Where Ideas Come From
“Where do your ideas come from?”
That is the writer’s most frequently asked question. Mostly I weakly reply, “Well, it just happens.” There’s some truth to that, as vague as it seems. I can’t explain it.
But now and then, I know precisely how a book starts. Essentially, Softly Falling is the story of the winter of 1886-87 known as The Big Die-Off in Wyoming. The range was overstocked and there had been a dry summer. Blizzards started on October 2, and never let up until spring. Fencing of the range was nearly non-existent. Many of the cattle were newly arrived from Texas (think “Lonesome Dove”). These cattle drifted south before each storm, trying by instinct to return to the Texas plains. Some were stopped by drift fences, where they piled up and died. Other kept moving south and died, too. Cattle deaths approached 90 percent of the entire range.
The Big Die-Off was the beginning of the end of open range. Once barbed wire came into more use, it was the beginning of selective breeding. Ranchers could now improve the breed behind fences.
My interest in this started when I was kid and first read The Long Winter, by Laura Ingalls Wilder. Most of you have probably read this book, arguably the best of the series. During the winter of 1880-1881, when Laura was fourteen, the Dakotas went through a season of endless blizzards.
The Ingalls started the winter on their claim near DeSmet, South Dakota, but moved into town to Pa’s empty office building. There they froze and starved with their neighbors. It’s a gripping story of survival that I never forgot.
Then came my own experience, the one that I knew would write about someday. I worked for several years as a ranger at Fort Union Trading Post National Historic Site, located on the Montana-North Dakota state line. I spent the summers there, and went back in the winter for special projects, from my home in eastern North Dakota.
I was working at the fort one week in the winter. The day started out fine. The ranger offices were downstairs – no windows – in the visitor center. I had a meeting in Williston, but when I came upstairs, there was a total white-out going on.
I started out from the fort, which is situated on a bluff overlooking the Missouri River. There is a long, curving sidewalk down to the parking lot which is some distance away, but I had walked it hundreds of times.
Snow blew in all directions, but I knew that sidewalk well, except that I didn’t. Snow covered everything, and I ended up off the sidewalk, disoriented and heading into a field. I could tell after a few steps that I was on grass, even though I couldn’t see it. I stopped and had no idea where I was. I just stood there a few minutes, reminded myself to calm down. I turned around, but my tracks were all gone. I couldn’t see a thing.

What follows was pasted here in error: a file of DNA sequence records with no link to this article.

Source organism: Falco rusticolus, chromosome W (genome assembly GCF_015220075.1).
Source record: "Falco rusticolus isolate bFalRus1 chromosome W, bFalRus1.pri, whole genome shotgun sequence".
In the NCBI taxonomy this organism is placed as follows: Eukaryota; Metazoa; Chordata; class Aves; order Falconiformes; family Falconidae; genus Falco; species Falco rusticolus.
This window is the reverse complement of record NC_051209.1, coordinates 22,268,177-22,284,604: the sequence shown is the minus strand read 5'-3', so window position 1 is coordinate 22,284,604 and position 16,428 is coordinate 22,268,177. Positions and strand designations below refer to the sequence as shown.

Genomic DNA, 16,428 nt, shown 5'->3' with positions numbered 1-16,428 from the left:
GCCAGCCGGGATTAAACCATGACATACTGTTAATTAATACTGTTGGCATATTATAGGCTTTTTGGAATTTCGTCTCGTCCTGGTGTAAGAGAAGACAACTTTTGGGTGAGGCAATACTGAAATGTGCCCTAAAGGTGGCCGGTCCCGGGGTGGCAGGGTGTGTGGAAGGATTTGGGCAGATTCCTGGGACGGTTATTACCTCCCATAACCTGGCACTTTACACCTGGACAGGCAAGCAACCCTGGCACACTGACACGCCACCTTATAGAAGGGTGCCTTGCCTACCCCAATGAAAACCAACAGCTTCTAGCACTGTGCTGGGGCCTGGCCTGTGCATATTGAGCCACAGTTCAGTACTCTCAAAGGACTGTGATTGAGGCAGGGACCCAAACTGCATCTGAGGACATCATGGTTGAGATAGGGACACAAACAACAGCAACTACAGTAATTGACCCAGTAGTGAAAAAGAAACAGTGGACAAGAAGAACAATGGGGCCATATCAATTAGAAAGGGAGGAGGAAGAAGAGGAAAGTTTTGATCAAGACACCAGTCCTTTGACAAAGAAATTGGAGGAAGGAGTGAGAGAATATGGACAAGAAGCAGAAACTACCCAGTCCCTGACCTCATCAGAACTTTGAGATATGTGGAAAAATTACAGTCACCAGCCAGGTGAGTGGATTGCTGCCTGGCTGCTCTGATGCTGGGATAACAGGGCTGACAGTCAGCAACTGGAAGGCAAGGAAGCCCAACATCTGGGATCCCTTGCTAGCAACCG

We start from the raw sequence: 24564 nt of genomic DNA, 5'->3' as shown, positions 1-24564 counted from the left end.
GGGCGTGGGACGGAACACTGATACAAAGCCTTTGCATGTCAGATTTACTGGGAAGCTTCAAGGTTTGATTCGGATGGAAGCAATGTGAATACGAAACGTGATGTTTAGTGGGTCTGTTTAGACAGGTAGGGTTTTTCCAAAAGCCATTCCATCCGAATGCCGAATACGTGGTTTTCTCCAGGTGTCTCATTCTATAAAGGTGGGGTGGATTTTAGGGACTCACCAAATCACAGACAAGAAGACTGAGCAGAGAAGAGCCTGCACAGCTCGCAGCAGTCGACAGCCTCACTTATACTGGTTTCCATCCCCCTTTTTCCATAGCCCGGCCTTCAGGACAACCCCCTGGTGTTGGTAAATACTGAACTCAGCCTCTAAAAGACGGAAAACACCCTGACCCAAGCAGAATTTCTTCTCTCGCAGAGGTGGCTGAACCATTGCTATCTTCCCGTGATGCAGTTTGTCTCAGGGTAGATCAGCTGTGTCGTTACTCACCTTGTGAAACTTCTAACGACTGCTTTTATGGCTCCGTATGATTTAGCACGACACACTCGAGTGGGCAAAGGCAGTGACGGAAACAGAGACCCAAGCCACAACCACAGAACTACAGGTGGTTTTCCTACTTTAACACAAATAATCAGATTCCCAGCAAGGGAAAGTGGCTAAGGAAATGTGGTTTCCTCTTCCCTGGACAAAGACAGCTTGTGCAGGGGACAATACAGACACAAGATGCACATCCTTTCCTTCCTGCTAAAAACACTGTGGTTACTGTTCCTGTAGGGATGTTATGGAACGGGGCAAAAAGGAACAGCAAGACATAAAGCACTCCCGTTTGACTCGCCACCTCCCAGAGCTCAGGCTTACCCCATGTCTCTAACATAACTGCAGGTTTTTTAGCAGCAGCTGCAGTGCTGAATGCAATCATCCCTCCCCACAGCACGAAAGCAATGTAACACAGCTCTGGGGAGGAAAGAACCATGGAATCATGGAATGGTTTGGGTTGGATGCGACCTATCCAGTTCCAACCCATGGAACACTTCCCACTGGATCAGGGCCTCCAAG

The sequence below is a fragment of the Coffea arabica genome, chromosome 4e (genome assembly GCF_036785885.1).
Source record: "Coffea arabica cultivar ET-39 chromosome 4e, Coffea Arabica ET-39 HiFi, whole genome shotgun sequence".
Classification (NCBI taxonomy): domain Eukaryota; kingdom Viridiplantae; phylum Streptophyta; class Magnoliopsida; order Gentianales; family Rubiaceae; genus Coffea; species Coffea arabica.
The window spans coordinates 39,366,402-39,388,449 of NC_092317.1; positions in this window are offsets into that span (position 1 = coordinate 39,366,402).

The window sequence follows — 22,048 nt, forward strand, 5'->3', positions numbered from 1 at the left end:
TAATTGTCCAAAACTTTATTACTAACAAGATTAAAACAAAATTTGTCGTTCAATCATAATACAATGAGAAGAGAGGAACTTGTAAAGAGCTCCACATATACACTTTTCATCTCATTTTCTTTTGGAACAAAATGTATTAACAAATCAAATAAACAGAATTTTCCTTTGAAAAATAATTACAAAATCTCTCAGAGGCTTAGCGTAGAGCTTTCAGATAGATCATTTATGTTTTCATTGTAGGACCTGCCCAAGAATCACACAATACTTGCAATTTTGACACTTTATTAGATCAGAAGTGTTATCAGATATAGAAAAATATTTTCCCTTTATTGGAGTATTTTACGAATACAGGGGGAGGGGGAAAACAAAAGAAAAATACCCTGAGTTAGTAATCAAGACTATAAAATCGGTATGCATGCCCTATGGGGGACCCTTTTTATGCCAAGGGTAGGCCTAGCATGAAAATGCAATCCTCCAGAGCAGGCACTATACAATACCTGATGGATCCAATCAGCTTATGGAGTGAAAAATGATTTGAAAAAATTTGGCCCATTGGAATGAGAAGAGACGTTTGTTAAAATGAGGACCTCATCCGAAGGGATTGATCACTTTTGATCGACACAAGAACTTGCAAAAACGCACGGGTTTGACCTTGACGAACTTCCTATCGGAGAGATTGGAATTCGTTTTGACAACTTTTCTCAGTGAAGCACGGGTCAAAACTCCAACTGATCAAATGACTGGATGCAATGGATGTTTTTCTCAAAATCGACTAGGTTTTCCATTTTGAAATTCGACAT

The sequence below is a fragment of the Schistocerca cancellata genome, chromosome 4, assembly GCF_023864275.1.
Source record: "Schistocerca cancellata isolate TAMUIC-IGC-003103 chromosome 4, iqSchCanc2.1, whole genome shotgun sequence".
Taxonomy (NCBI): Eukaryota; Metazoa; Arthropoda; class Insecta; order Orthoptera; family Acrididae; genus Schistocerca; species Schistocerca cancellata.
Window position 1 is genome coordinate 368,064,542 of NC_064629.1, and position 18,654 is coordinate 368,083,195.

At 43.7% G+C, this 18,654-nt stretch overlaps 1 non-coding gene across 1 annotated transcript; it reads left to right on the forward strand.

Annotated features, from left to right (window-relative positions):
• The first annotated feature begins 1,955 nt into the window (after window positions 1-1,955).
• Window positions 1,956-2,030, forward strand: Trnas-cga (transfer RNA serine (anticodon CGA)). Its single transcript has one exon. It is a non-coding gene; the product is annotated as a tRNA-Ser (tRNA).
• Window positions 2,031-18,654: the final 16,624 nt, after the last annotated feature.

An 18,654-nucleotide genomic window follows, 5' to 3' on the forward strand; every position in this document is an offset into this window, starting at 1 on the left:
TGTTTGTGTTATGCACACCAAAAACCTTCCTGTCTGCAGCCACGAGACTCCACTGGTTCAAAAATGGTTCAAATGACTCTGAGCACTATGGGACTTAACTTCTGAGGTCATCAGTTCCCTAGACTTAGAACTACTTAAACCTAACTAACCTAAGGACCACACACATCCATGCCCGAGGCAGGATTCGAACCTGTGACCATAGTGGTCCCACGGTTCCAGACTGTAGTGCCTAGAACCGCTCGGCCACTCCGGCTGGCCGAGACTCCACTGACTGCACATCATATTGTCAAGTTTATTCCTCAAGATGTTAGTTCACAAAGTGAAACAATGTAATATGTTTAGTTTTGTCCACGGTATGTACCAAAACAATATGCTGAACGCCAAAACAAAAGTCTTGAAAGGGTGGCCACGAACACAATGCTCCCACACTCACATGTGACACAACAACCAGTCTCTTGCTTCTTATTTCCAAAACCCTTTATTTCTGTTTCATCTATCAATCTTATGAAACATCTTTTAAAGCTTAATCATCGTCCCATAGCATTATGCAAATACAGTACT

I started walking, and after what seemed like an eternity, I felt the sidewalk again. I stayed on it this time, and eventually came to the curb for the parking lot. Visibility improved a bit, and I found my car. In that mysterious way of snowstorms, things cleared up and I had no trouble getting to Williston for the meeting.
I never forgot how frightened I was. A novelist by then, I knew this was an experience that shouldn’t just be wasted on me!
I started looking for “snow books.” In 2004, HarperCollins published The Children’s Blizzard, by David Laskin. It’s two stories: one of the infancy of the National Weather Service; and second, the terrible day of January 12, 1888, when a blizzard struck South Dakota and Nebraska as school was letting out for the day at those little schoolhouses situated between claims.
The day had begun unseasonably warm, so some of the children hadn’t bundled up. What happened was probably what we call a polar vortex now. The blizzard swept in and left brutal cold behind. Many children died on what should have been a safe-enough walk home. Some teachers insisted on keeping their students in the school, and ended up burning everything in the building to stay warm. Several hundred children and others were caught in the storm.
The NWS was located in St. Paul, Minnesota, then, and the forecasters could tell something was happening. By the time they predicted the enormity of the storm, it was too late. They telegraphed the news, but there was no way to contact these remote schools.
I had a story. Here’s where the “what if” comes into play. What if I have a schoolteacher, a real novice to both teaching and to Wyoming Territory? What if she is living with her broken-down father on an isolated ranch? What if the winter is The Big Die-Off? How will she cope, and how will the ranchers and hands survive?
I had further historical help from Teddy Blue Abbott, a ramshackle young fellow who became an excellent stockman. He started in Texas as a cowhand on the trail drives, and ended up in Montana. His memoir, We Pointed Them North, is a classic of the trail drive era, and an excellent source of The Big Die-Off in Wyoming and Montana.
I had my ideas and my sources, which included the ranches themselves. Many of them were consortiums created by British and Scottish stockholders who bought up huge acreage in Wyoming, and overstocked the range, because they knew they could make fortunes in the West. After that awful winter, most of the consortiums dribbled away, and ranching changed.
So that’s it. Lily Carteret, a mixed-race woman of British and Barbadian ancestry comes to Wisner, Wyoming Territory. My experiences and interests become hers, and that’s how writers do it.